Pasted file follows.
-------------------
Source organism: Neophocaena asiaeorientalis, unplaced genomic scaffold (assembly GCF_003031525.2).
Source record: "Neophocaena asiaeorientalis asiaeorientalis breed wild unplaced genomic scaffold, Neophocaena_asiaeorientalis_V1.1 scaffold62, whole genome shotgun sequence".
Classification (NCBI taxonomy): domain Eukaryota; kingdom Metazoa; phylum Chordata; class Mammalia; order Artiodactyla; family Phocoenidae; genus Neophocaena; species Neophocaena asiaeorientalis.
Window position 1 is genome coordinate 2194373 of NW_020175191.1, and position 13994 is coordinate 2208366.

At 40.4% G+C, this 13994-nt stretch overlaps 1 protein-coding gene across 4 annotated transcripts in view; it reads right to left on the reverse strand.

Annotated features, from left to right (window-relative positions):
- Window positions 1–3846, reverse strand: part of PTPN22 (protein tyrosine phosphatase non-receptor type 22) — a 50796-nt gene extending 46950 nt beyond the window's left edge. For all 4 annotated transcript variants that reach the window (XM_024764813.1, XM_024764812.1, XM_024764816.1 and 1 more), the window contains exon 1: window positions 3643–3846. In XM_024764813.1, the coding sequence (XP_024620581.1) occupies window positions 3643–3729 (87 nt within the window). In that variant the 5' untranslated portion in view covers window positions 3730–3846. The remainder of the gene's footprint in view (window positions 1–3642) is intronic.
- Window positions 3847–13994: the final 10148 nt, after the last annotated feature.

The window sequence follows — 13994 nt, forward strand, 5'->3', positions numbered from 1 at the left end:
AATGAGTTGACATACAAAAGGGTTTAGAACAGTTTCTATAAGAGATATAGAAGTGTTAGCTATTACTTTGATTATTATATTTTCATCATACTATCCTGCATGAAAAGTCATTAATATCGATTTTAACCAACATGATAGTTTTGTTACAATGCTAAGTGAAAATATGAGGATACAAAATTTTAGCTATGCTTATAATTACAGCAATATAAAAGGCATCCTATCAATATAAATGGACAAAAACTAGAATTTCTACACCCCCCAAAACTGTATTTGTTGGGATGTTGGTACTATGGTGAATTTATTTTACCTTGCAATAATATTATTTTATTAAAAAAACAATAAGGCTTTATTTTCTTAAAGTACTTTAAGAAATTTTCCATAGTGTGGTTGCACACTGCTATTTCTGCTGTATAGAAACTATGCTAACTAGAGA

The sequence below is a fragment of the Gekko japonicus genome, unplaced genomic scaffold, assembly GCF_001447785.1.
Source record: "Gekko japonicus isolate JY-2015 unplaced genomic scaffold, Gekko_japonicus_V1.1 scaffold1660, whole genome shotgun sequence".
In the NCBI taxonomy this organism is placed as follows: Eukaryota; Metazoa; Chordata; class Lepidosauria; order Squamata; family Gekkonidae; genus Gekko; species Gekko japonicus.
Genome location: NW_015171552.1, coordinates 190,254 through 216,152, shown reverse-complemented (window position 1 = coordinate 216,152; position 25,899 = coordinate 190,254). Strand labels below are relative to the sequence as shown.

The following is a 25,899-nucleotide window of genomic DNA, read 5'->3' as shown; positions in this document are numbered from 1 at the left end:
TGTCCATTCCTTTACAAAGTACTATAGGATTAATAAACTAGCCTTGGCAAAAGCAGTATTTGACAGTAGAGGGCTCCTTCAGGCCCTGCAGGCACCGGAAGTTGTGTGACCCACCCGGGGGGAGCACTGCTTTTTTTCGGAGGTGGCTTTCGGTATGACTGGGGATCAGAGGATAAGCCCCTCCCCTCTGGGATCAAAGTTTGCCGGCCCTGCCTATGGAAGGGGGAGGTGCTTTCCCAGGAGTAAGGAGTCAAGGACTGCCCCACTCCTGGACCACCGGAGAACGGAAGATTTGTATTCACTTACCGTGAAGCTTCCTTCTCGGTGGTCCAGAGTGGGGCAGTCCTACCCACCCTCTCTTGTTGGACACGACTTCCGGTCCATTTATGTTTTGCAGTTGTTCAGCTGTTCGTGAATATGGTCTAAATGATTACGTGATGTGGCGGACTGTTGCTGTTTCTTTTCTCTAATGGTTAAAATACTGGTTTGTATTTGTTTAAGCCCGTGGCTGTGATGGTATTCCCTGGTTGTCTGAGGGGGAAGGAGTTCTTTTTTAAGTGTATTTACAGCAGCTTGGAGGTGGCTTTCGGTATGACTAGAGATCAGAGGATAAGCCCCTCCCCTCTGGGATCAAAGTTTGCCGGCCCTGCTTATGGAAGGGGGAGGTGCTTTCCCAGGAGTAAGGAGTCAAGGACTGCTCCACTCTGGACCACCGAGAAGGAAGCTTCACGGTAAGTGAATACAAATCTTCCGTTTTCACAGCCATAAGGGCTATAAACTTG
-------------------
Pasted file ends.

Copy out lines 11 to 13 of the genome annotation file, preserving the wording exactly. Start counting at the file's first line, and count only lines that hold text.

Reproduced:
The sequence below is a fragment of the Gekko japonicus genome, unplaced genomic scaffold, assembly GCF_001447785.1.
Source record: "Gekko japonicus isolate JY-2015 unplaced genomic scaffold, Gekko_japonicus_V1.1 scaffold1660, whole genome shotgun sequence".
In the NCBI taxonomy this organism is placed as follows: Eukaryota; Metazoa; Chordata; class Lepidosauria; order Squamata; family Gekkonidae; genus Gekko; species Gekko japonicus.